She also found that she enjoyed Caroline's company in a way she hadn't thought she would. Maureen had been a motherly presence, and Mary was grateful for that. Her other friends in the village were closer to her own age, but didn't know about Aiden, and she found that she censored herself heavily when she talked to them. She also found herself lying at times when they suggested young men for her to date. All in all, those things made for weak, superficial friendships in which few real thoughts or feelings were exchanged.
"You should tell her you know." Caroline and Mary were sitting in the newly-polished library, enjoying an afternoon without work.
"Tell who?" Mary was fairly certain that she knew, but she had learned recently that assumptions frequently caused trouble.
"Joanna." Caroline was knitting another soft gray wool panel for a sweater she was making. "You know as well as I do that she won't tell anyone until the time is right."
"I know she won't tell anyone intentionally or maliciously." Mary sighed. "I just worry that the more people who know the more likely it is that someone will slip up."
"The world is going to have to know sometime." Caroline said. Mary knew her friend was right, but that didn't mean she liked the idea of everyone knowing about Aiden and the others.
"I know that, but I guess I want to control how they find out. And, I don't want Aiden to still be the only one when the news breaks. I don't think it would be fair to him." She turned over her embroidery, ended one thread, and started another.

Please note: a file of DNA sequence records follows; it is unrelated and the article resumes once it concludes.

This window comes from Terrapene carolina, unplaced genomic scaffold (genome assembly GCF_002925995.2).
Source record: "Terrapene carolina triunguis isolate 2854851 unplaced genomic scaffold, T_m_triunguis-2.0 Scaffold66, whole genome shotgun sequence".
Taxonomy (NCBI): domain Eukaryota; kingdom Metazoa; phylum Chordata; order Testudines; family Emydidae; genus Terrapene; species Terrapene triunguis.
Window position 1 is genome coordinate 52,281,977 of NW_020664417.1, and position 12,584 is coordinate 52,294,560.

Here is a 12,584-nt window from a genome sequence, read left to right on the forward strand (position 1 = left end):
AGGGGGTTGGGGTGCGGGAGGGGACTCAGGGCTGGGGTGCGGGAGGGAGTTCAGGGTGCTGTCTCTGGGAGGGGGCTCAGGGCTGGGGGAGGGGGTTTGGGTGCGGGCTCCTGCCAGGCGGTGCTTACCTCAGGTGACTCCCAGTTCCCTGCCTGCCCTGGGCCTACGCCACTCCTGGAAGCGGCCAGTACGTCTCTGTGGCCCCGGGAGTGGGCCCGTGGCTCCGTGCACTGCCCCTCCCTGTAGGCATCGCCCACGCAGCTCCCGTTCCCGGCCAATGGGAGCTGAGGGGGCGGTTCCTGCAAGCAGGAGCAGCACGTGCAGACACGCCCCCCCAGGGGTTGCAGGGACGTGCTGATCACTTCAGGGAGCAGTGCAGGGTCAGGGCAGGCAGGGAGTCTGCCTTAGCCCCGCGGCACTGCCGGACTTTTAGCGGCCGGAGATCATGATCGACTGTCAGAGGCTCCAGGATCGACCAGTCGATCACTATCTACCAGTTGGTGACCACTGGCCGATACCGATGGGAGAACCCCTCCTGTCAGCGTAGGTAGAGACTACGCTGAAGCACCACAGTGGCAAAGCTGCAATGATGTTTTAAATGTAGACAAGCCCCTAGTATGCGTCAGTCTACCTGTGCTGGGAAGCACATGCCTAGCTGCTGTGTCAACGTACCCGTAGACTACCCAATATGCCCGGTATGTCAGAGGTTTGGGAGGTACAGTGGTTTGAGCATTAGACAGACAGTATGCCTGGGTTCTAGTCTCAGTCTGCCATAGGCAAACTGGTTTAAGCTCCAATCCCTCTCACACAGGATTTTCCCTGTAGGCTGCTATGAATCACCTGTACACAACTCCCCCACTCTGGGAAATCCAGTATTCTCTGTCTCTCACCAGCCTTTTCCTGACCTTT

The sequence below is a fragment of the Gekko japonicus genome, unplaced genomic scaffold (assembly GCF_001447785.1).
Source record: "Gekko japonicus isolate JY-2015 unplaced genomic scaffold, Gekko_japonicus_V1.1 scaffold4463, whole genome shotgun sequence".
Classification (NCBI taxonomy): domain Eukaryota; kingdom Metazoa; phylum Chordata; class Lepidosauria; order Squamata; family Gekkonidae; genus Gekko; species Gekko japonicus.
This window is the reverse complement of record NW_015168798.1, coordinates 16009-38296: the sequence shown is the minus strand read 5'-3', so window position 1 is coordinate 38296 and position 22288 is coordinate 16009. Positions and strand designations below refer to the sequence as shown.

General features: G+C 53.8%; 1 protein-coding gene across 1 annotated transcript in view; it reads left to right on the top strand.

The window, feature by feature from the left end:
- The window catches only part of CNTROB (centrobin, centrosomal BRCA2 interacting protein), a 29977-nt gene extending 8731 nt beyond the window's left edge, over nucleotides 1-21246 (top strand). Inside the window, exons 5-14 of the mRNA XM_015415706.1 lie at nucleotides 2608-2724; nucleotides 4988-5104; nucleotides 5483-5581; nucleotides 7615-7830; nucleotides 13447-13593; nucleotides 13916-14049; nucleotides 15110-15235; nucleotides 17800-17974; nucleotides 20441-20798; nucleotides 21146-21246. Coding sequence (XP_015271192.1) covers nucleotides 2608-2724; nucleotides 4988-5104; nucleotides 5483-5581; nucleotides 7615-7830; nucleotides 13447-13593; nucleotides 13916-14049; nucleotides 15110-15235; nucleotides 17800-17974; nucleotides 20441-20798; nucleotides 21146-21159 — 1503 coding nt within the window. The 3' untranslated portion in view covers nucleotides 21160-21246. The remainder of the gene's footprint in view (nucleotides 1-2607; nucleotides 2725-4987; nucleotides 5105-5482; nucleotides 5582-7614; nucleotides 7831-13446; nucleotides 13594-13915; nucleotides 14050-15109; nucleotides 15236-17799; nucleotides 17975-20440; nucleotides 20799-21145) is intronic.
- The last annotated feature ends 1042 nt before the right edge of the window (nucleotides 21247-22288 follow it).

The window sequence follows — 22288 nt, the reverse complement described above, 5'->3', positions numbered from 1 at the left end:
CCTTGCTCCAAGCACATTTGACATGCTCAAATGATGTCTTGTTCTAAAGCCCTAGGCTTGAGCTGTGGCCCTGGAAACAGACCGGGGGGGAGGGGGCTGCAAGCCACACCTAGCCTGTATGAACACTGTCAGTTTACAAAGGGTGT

"I can't argue with that logic." Caroline said. The women fell silent when they heard the front door open.
"Hope you don't mind me coming in the front way Miss Mary." Joanna said.
"Not at all." Mary said. "How's your mother doing?"
"Good as one can expect. She gave her ankle quite a turn the other day." Joanna stopped in the doorway to the library. "Callie Watts asked me the strangest question when I was in Mr. Leeson's shop though."
"What was that?" Caroline asked, her eyes sparkling with curiosity. Mary noticed her new companion always took a keen interest in village gossip.
"She asked if I had ever seen the monster that lived here. Could you imagine anything sillier?" Joanna laughed a little and took the scarf off of her hair.
"A monster? Where in the world did she come up with that?" Mary smiled and shook her head slightly.
"I don't know, Miss. But the story's been floating around as long as anyone can remember." Joanna laughed.
"What?" Mary looked up, stunned.
"Oh yes." Joanna sat down. "Anytime someone goes missing or loses a pet or some of their livestock everyone says it's the Monster of Beeson Hall. No one really believes it I don't think, but they all say it because they've always said it. It's become one of those stories they use to scare little children into being good, I suppose."
"What kind of monster is it?" Caroline asked. Mary was glad, she wouldn't have been able to muster such innocent curiosity.
"I don't know really." Joanna looked as if the thought had never occurred to her. "The kind with big teeth and long claws. How many kinds of monster are there?" The maid laughed and waved dismissively with her hand. "It's only silliness anyway, Miss. Can I bring either of you anything?"